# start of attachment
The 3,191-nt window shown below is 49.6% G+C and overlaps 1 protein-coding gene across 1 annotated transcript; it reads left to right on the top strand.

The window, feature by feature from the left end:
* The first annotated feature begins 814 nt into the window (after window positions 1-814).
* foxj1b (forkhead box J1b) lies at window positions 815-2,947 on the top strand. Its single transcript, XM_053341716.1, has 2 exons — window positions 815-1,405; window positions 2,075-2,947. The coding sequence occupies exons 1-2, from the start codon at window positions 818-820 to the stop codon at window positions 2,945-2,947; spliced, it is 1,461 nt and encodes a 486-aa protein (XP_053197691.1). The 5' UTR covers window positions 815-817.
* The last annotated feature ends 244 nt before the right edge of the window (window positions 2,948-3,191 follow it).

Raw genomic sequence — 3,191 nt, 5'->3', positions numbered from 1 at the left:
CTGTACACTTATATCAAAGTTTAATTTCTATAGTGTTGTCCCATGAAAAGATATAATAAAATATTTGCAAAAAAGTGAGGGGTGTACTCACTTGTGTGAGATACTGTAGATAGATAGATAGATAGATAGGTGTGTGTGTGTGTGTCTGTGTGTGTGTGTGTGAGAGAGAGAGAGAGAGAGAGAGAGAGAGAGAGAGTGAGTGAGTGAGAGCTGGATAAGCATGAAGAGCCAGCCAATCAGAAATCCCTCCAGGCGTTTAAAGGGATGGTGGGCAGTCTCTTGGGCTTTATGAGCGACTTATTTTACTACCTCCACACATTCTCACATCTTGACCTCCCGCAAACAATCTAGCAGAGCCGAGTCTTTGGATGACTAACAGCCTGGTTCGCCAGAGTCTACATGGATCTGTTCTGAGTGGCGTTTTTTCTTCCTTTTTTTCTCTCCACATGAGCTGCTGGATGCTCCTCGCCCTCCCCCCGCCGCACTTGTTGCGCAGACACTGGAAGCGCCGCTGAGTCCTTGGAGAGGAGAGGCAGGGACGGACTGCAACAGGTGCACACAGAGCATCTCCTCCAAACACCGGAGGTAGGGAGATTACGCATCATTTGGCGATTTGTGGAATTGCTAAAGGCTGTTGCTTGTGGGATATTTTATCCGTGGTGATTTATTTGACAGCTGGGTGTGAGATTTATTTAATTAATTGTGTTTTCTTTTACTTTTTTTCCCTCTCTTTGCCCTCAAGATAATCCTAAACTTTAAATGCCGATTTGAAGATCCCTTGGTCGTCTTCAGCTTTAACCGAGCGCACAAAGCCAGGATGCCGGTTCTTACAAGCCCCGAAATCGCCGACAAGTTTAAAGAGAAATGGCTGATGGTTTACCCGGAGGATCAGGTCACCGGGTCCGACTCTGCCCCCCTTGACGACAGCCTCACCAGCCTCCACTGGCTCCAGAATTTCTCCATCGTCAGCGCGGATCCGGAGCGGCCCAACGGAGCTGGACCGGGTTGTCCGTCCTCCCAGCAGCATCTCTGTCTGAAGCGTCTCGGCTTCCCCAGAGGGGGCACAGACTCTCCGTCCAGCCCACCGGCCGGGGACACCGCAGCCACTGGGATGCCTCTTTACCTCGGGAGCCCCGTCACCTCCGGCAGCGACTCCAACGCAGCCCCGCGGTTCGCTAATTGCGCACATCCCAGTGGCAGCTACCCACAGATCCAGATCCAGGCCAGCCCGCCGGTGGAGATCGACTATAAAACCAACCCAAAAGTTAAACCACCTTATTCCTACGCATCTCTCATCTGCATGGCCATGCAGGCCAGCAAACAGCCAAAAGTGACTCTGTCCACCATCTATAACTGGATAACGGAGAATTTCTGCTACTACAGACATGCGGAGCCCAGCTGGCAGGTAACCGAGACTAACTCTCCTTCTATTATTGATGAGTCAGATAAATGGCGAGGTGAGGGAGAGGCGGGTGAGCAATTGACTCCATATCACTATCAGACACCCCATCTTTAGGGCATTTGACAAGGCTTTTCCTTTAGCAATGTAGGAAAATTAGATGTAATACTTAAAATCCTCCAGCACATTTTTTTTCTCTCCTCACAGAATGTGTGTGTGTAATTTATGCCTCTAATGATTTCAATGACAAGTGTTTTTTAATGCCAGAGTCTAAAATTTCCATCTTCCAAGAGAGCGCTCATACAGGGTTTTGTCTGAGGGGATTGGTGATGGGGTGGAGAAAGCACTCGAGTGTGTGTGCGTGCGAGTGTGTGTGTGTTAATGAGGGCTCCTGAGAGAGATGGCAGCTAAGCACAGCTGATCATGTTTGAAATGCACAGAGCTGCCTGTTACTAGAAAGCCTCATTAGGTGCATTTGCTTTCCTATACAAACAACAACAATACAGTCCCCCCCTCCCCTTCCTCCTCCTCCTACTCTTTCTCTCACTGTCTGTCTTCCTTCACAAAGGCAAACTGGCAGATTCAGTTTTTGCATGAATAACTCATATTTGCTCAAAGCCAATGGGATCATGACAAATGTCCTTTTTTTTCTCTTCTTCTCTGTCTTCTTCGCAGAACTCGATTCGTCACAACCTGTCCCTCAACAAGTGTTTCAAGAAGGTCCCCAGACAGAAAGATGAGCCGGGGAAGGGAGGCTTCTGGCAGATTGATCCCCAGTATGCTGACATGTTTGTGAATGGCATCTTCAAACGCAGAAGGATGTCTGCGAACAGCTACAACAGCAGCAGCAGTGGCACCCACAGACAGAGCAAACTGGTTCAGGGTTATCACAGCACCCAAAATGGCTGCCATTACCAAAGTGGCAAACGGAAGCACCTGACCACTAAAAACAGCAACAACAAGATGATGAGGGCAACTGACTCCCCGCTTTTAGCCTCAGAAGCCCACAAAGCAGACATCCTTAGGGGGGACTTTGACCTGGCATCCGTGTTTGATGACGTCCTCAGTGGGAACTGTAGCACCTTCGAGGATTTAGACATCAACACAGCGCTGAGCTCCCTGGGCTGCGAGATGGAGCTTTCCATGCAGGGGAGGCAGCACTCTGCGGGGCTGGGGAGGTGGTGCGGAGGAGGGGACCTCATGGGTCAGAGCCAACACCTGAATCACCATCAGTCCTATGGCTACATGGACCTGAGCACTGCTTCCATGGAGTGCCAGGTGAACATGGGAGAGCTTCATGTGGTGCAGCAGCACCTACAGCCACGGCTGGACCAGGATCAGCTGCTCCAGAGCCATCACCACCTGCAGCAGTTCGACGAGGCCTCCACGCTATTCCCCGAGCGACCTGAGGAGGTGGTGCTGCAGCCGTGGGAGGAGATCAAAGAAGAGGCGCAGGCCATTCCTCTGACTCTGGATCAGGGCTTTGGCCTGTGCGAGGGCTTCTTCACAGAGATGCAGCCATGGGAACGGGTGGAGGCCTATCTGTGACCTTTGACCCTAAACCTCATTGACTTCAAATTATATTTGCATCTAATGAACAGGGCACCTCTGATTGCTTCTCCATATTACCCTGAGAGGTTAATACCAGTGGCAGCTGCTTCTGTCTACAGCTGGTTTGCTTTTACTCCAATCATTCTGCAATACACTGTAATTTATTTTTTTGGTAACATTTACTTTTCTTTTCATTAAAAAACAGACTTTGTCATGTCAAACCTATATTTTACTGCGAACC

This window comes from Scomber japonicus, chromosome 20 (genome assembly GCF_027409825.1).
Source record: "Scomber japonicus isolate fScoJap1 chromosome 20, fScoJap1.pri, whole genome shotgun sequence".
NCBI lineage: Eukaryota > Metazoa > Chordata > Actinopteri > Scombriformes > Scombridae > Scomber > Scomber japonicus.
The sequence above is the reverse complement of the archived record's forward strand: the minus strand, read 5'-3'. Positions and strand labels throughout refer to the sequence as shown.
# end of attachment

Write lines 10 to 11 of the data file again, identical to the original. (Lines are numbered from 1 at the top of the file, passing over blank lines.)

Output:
NCBI lineage: Eukaryota > Metazoa > Chordata > Actinopteri > Scombriformes > Scombridae > Scomber > Scomber japonicus.
The sequence above is the reverse complement of the archived record's forward strand: the minus strand, read 5'-3'. Positions and strand labels throughout refer to the sequence as shown.